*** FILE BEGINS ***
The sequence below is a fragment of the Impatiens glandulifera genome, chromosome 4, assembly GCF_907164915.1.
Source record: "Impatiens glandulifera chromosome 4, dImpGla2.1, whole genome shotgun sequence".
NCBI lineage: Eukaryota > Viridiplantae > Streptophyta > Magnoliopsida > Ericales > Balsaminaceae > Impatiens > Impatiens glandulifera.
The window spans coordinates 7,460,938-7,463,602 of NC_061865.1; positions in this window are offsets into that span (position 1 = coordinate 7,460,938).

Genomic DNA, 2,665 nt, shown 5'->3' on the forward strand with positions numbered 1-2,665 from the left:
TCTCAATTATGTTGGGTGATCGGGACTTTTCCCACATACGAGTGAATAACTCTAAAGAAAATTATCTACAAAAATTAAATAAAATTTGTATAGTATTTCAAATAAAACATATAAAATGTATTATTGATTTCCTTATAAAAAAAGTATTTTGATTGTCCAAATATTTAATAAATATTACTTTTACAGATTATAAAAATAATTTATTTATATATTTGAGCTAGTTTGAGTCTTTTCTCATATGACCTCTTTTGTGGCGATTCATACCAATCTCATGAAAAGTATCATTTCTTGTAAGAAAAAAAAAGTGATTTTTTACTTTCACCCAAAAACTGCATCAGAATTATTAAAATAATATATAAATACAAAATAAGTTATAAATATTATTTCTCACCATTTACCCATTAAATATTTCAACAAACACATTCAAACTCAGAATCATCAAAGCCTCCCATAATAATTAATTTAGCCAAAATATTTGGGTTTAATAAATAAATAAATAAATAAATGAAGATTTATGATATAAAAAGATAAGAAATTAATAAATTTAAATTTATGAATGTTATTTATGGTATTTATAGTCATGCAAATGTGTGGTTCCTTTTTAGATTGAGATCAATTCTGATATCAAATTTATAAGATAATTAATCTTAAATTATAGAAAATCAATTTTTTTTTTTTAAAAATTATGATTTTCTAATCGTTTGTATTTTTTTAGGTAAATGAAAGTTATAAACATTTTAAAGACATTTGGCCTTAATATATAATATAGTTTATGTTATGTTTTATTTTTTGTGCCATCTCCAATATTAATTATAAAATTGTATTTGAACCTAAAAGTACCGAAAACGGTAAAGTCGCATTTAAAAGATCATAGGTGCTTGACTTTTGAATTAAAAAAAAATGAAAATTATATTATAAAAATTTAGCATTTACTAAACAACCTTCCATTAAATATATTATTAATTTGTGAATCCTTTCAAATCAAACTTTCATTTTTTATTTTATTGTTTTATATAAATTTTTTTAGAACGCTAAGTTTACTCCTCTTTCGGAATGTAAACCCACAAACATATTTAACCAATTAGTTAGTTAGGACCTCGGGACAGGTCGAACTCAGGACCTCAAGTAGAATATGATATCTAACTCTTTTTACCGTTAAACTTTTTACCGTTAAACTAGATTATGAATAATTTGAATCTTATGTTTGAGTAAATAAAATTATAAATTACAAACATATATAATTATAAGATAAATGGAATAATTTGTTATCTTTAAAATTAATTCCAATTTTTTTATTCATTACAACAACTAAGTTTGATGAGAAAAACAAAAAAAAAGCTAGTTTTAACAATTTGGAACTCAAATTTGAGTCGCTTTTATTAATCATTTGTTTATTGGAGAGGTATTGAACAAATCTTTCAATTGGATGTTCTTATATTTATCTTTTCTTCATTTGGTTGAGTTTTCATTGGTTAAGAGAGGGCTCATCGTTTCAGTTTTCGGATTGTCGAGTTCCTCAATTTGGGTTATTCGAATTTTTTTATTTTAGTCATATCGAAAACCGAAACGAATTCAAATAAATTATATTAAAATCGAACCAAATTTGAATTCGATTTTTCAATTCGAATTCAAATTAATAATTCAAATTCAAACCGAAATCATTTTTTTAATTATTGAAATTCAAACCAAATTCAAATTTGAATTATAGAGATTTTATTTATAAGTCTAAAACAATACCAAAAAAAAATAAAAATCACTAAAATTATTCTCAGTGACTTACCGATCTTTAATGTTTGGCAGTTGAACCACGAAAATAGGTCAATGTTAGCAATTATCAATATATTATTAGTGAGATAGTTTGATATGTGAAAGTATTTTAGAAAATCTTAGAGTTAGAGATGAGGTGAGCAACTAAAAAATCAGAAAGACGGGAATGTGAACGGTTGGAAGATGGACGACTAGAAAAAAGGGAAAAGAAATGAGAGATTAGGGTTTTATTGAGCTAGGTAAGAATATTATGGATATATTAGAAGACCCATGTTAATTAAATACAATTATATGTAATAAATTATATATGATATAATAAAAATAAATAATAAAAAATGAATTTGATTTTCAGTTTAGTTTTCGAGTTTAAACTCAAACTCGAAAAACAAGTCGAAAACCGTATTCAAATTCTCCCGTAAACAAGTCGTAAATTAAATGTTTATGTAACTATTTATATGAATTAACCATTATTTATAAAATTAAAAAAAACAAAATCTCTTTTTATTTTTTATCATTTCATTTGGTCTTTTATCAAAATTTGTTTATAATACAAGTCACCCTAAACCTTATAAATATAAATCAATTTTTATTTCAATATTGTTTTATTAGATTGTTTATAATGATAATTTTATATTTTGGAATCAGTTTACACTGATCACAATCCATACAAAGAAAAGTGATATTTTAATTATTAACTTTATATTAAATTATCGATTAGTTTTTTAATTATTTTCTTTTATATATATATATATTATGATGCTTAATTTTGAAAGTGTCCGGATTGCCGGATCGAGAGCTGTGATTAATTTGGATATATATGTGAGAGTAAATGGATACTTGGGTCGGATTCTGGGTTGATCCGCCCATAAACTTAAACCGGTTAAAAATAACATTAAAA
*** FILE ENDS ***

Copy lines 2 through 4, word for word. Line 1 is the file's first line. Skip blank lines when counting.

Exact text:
Source record: "Impatiens glandulifera chromosome 4, dImpGla2.1, whole genome shotgun sequence".
NCBI lineage: Eukaryota > Viridiplantae > Streptophyta > Magnoliopsida > Ericales > Balsaminaceae > Impatiens > Impatiens glandulifera.
The window spans coordinates 7,460,938-7,463,602 of NC_061865.1; positions in this window are offsets into that span (position 1 = coordinate 7,460,938).